Set in Cuba's Sierra Maestra in the 1950s, in the days leading up to the Revolution—Manchette's unfinished masterpiece with a fearless female protagonist.
Out of the wreckage of World War II swaggers Ivory Pearl, so named (rhymes with girl) by some British soldiers who made her their mascot, a mere kid, orphaned, survivor of God knows what, but fluent in French, English, smoking, and drinking. In Berlin, Ivy meets Samuel Farakhan, a rich closeted intelligence officer. Farakhan proposes to adopt her and help her to become the photographer she wants to be; his relationship to her will provide a certain cover for him. And she is an asset. The deal is struck...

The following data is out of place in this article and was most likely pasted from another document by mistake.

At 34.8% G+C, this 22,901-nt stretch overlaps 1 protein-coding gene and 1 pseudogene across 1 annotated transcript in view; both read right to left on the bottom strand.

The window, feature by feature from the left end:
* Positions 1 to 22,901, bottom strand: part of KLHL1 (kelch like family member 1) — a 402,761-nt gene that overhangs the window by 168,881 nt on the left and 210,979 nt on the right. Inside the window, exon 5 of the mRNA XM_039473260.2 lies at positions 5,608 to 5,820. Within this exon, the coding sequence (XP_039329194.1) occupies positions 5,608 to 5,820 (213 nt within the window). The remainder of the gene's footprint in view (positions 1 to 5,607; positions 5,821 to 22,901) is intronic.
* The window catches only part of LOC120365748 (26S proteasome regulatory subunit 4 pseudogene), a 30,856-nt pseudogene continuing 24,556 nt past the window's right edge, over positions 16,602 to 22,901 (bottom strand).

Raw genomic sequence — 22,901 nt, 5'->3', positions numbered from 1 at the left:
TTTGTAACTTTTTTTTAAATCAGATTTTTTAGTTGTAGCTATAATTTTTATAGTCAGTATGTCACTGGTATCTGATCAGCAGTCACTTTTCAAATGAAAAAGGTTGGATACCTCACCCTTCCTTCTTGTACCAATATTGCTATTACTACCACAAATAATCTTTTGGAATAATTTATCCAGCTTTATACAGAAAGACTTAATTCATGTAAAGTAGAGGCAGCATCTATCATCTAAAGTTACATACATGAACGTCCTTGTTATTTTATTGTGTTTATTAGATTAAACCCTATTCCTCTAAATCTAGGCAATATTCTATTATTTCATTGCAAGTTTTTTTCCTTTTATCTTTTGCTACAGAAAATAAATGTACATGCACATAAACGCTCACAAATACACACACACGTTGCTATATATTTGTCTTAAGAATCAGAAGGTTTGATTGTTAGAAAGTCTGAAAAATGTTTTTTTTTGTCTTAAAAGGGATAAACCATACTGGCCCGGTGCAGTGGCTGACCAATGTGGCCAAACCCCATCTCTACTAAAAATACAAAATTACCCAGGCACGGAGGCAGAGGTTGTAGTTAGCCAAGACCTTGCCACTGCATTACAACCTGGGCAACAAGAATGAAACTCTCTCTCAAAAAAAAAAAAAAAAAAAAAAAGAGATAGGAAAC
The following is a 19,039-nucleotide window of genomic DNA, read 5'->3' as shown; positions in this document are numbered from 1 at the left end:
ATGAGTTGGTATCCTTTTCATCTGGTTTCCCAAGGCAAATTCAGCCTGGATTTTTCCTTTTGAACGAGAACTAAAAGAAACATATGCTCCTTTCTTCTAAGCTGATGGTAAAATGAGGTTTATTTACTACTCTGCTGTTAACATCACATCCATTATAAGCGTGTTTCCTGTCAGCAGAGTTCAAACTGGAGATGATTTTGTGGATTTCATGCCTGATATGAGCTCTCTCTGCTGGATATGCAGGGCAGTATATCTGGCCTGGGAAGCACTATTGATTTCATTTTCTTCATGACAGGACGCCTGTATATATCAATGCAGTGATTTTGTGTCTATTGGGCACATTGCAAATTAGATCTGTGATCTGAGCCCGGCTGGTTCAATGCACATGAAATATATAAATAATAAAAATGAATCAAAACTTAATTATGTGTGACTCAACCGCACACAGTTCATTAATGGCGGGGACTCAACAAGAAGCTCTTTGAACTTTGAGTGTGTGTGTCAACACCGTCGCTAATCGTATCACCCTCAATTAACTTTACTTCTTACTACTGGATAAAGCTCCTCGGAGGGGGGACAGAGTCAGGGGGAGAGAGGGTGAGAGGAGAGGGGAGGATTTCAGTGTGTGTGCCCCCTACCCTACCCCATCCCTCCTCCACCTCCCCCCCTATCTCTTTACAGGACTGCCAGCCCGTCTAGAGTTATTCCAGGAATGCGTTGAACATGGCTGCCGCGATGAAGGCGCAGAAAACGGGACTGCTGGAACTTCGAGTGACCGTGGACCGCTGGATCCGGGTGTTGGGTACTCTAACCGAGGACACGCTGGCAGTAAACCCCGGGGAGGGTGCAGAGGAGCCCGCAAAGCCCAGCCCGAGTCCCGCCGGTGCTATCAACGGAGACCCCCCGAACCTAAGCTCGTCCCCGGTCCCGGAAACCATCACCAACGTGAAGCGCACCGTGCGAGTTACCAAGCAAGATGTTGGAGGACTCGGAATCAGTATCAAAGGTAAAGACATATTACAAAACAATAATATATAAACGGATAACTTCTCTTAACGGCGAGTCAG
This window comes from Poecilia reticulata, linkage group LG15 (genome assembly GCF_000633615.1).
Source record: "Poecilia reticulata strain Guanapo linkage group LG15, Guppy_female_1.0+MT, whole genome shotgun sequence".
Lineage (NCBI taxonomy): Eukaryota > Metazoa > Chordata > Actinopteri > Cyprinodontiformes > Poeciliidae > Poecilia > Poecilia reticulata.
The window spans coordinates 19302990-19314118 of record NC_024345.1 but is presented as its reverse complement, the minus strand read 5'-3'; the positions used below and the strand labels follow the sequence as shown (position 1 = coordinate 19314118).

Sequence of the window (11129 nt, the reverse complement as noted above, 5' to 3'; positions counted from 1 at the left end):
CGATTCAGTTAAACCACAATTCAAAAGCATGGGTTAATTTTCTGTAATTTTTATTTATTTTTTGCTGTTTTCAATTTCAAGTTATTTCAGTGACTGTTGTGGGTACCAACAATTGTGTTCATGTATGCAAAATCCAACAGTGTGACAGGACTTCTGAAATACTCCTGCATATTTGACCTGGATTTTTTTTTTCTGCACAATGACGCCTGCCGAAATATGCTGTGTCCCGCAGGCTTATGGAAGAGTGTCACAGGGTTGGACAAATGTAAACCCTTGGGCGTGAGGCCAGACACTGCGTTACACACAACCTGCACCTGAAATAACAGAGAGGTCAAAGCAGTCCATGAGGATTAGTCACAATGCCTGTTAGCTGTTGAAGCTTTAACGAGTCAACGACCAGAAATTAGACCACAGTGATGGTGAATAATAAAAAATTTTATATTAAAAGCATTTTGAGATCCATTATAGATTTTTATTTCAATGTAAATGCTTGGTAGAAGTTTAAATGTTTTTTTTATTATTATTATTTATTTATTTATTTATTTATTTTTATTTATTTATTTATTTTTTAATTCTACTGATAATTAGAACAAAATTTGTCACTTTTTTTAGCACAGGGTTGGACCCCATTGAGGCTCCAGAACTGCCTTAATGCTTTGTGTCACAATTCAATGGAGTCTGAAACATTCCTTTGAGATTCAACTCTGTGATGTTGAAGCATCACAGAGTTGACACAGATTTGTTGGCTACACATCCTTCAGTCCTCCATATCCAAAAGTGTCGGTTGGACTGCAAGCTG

1956: Ivy has seen every conflict the postwar world has on offer, from Vietnam to East Berlin, and has published her photographs in slick periodicals, but she is sick to death of death and bored with life and love. It's time for a break. Ivy heads to Cuba, the Sierra Maestra.
History, however, doesn't take vacations.
Ivory Pearl was Jean-Patrick Manchette's last book, representing a new turn in his writing. It was to be the first of a series of ambitious historical thrillers about the "wrong times" we live in. Though left unfinished when Manchette died, the book, whose full plot has been filled in here from the author's notes, is a masterpiece of bold suspense and black comedy: chilling, caustic, and perfectly choreographed.